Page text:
UK weather: Four days of thunderstorms to bring more danger not relief after country scorched by bushfires at weekend | UK News

Britain is braced for several days of thunderstorms after a hot weekend that saw parts of the country battling bushfires – but the changes to the weather are likely to bring more danger than relief, meteorologists have warned.

Lack of rain and high temperatures have caused drought conditions that have turned much of the country’s landscape from green to brown and yellow.

An amber heat warning remained in place on Sunday as temperatures stayed north of 30C in parts of the UK.

Significant fires have been reported in parts of London, Kent and Essex over the past two days, while the weather has also resulted in incidents of people get into trouble while swimming in lakes, rivers and the sea.

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Smoke billows along the road as the fire ravages Kent

The fire and rescue services have tackled a huge number of forest fires around the country, especially in the South East, where there has been little rain at all since January.

Several services have described the recent demand as “unprecedented”, with Dorset reporting that in the first 10 days of August they attended 180 bushfires – compared to just 34 last year.

And the four days of thunderstorms expected next week aren’t likely to offer much relief.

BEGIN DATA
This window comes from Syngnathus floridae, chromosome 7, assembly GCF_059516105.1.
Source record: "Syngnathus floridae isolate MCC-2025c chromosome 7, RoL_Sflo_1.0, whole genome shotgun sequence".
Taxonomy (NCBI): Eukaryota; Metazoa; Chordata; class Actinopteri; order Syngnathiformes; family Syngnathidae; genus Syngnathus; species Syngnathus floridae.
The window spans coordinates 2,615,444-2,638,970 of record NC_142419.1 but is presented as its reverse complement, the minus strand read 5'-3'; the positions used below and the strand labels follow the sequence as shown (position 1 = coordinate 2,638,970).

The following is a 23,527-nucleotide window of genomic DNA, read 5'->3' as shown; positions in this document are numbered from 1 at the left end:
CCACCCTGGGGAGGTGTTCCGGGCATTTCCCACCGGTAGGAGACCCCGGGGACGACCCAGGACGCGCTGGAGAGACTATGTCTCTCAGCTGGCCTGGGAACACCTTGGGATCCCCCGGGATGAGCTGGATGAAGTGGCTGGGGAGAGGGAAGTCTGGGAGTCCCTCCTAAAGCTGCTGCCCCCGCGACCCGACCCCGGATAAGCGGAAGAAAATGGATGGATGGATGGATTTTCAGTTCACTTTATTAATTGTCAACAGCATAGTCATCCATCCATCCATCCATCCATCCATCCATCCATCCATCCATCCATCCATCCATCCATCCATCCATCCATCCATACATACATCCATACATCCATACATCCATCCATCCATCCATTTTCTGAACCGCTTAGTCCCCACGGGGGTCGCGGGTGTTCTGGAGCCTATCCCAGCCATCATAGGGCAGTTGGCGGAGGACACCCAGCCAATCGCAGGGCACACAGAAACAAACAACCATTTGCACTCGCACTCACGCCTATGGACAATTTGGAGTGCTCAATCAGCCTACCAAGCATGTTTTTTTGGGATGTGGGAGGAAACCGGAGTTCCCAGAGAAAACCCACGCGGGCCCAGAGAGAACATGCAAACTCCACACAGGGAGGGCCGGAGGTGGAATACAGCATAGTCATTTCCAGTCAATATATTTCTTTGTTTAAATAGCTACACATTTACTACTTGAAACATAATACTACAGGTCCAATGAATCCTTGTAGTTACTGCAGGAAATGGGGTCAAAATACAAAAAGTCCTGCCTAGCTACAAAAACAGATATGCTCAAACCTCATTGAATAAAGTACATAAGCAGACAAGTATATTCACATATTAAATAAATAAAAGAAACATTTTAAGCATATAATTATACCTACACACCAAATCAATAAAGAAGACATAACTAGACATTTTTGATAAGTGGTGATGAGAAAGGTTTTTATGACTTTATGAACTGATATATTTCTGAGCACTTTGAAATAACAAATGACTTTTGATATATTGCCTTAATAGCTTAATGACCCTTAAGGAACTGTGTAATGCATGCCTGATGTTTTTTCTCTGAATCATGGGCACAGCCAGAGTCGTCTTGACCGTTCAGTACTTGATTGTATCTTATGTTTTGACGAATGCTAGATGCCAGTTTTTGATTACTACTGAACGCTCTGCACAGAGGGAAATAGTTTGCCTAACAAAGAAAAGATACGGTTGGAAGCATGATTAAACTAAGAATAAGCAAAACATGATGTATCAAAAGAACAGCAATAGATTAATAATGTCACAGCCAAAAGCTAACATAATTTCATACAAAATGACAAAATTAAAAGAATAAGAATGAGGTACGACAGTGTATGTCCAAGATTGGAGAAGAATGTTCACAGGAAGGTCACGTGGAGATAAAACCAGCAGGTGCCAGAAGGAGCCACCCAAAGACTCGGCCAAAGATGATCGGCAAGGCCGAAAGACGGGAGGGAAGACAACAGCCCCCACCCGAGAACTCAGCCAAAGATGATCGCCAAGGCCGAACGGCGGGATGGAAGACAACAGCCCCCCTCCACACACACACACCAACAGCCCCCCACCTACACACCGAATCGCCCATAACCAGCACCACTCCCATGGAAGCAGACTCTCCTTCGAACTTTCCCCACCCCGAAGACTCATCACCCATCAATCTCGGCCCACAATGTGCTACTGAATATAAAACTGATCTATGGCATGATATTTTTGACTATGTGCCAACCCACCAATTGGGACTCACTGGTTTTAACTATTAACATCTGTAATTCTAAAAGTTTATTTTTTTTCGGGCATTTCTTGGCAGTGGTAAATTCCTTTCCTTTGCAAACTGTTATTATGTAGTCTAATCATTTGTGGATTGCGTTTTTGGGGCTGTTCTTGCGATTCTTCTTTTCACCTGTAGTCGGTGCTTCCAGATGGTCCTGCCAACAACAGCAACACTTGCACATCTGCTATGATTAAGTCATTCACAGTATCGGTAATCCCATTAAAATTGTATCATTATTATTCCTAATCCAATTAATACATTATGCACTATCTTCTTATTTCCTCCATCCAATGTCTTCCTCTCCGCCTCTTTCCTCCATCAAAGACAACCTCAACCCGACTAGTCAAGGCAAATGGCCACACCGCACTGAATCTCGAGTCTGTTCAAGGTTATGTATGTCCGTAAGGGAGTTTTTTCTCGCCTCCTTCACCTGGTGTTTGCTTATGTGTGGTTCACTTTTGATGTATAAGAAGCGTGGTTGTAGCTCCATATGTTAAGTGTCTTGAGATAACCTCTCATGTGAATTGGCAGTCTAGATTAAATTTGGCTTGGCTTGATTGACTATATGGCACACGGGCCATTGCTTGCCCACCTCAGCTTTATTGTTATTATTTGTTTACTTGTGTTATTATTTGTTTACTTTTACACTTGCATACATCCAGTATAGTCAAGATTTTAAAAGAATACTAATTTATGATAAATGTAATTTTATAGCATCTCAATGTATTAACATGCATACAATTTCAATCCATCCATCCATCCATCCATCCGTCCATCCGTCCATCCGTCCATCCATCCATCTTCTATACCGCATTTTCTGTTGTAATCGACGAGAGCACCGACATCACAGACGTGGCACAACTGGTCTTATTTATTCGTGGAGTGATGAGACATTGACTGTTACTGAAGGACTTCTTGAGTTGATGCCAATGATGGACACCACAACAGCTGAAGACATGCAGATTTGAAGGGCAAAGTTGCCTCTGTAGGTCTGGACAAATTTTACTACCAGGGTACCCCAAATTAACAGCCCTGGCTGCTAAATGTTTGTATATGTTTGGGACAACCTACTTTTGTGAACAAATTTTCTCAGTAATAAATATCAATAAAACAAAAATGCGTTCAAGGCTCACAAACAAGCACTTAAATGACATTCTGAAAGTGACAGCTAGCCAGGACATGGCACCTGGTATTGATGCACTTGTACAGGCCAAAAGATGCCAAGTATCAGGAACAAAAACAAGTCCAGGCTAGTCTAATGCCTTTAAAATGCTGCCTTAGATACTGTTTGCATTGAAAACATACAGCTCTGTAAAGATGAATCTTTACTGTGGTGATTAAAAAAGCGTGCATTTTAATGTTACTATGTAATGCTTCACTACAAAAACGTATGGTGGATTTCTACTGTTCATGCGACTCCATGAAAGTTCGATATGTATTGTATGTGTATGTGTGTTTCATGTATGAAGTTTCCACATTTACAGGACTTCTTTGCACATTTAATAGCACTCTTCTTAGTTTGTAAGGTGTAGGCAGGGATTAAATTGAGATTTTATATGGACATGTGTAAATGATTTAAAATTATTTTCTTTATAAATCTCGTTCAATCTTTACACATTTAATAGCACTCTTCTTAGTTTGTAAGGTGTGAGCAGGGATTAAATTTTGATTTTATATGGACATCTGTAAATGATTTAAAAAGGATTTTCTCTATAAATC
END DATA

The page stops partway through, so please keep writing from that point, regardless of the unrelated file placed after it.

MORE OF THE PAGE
Instead, the driest conditions in almost 50 years, which have the water level in the reservoirs visibly lower and drought officially declared in eight areas of England on Saturday, may lead to flooding.

The thunderstorms are likely to bring significant rainfall, but it may be too much too soon.

Geographers and meteorologists say that the best type of rain to bring the earth out of its parched state would be a light drizzle.

Rather than soaking into the baked ground, the downpours expected could lead to large amounts of surface runoff – potentially causing flash floods and even power cuts, the Met Office has warned.

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drought regions in England

Thunderstorm warnings in place to start the week

Met Office forecaster Dan Stroud explained that “the rain from really intense downpours will not be able to absorb quickly into the baked ground”.

“It’s very difficult for the water to actually get in because it has to force the air out of the soil. So dry ground gets overwhelmed very quickly and we then get surface runoff,” he added.

The Met Office has issued yellow warnings for the thunderstorms, saying they could cause significant disruption on Monday across all but the most northern parts of the UK.

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“Spray and flash flooding may cause difficult driving conditions and some road closures,” it said.

“There is a small chance that homes and businesses could be flooded quickly, with damage to some buildings from floodwaters, lightning, hail or strong winds.

“Where there is flooding or lightning, there is a chance of delays and some cancellations of train and bus services.

“There is a small chance that power outages may occur and other services to some homes and businesses may be lost.”

The yellow warning for thunderstorms will fall south through the week, affecting only England on Tuesday, and then the very south of England on Wednesday.

No warnings are in place for Thursday.

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